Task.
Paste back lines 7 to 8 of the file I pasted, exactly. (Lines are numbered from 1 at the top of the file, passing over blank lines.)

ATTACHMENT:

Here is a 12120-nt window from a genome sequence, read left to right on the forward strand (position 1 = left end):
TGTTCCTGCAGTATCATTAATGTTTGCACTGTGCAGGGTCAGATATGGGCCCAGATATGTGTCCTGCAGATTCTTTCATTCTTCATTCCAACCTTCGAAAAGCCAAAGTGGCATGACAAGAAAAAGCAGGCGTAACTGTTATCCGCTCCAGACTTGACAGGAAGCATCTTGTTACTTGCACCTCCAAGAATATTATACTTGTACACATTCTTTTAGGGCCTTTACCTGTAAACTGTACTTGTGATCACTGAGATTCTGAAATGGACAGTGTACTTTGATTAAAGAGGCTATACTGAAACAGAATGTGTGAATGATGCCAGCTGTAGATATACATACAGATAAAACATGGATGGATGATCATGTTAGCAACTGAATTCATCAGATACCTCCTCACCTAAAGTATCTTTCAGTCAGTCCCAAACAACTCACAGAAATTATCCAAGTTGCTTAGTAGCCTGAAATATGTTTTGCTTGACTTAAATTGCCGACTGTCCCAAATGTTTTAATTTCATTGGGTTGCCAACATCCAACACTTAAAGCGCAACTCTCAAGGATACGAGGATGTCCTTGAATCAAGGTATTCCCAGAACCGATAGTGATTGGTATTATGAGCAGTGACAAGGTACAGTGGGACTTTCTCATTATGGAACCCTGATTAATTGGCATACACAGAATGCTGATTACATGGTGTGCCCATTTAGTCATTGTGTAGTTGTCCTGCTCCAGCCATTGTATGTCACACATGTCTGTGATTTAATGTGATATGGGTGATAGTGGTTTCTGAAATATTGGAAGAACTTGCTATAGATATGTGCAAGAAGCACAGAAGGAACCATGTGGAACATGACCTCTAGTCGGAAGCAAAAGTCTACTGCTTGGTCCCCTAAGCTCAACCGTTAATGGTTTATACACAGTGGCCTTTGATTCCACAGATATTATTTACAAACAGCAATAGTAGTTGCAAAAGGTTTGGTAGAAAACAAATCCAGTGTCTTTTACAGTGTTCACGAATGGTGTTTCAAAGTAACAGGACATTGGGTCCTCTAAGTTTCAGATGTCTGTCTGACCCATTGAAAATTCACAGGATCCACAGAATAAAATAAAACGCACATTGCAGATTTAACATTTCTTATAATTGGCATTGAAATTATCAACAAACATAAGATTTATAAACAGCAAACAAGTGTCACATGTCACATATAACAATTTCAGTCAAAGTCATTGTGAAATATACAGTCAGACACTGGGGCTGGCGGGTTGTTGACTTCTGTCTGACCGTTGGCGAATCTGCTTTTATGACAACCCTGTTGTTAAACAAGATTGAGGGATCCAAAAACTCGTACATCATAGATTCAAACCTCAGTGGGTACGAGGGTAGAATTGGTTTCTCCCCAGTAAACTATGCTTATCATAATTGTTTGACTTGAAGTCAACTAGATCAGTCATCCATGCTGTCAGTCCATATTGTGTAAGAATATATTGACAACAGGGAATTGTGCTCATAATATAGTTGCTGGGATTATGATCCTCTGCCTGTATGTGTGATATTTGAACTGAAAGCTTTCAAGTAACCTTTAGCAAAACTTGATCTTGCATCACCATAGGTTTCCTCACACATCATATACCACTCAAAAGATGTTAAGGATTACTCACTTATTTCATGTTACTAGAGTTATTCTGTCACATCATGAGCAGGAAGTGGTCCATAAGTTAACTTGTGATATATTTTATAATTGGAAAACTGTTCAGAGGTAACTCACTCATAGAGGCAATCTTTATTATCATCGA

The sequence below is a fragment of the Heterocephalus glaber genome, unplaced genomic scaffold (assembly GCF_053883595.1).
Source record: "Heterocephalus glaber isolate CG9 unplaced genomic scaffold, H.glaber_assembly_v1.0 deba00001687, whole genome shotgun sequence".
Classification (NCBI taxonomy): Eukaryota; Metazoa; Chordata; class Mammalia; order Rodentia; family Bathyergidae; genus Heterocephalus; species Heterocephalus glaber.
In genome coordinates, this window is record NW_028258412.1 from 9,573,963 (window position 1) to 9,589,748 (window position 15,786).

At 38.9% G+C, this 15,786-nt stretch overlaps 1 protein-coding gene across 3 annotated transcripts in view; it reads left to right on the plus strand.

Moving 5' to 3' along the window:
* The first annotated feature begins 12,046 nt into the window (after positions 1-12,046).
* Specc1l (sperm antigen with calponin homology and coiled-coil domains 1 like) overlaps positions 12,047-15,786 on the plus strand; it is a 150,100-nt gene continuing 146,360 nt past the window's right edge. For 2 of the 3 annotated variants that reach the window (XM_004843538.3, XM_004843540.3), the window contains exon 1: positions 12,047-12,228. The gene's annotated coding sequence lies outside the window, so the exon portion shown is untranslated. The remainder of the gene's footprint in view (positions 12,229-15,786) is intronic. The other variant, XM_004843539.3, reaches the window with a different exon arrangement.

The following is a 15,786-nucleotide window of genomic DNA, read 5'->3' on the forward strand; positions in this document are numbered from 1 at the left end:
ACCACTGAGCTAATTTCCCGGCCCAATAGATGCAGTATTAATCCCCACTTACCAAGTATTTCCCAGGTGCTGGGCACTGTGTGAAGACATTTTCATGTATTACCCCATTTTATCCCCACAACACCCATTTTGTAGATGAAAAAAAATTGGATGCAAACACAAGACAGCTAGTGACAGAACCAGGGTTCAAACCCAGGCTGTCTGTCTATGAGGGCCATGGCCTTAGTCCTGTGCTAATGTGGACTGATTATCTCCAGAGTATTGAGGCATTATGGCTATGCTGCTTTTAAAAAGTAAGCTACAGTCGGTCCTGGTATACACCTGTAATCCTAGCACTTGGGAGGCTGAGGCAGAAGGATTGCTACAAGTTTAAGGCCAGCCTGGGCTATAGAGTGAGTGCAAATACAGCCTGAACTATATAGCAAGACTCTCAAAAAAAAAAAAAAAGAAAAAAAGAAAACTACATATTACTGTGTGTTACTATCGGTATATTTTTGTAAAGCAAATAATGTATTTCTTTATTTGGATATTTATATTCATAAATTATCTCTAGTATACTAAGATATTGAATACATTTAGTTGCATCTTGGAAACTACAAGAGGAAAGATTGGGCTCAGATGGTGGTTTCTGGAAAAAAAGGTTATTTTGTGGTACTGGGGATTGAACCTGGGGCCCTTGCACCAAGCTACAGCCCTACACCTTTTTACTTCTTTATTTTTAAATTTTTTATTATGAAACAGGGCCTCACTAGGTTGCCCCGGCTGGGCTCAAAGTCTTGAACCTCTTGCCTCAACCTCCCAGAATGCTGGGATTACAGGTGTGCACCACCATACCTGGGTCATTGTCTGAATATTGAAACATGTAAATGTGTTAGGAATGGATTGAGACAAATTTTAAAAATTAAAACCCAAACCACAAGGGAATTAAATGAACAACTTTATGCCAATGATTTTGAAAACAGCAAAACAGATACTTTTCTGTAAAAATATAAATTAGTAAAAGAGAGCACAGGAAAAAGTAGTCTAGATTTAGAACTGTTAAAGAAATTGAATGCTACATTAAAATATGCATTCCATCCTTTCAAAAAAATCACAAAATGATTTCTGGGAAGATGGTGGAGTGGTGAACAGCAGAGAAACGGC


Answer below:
At 38.9% G+C, this 15,786-nt stretch overlaps 1 protein-coding gene across 3 annotated transcripts in view; it reads left to right on the plus strand.

Moving 5' to 3' along the window: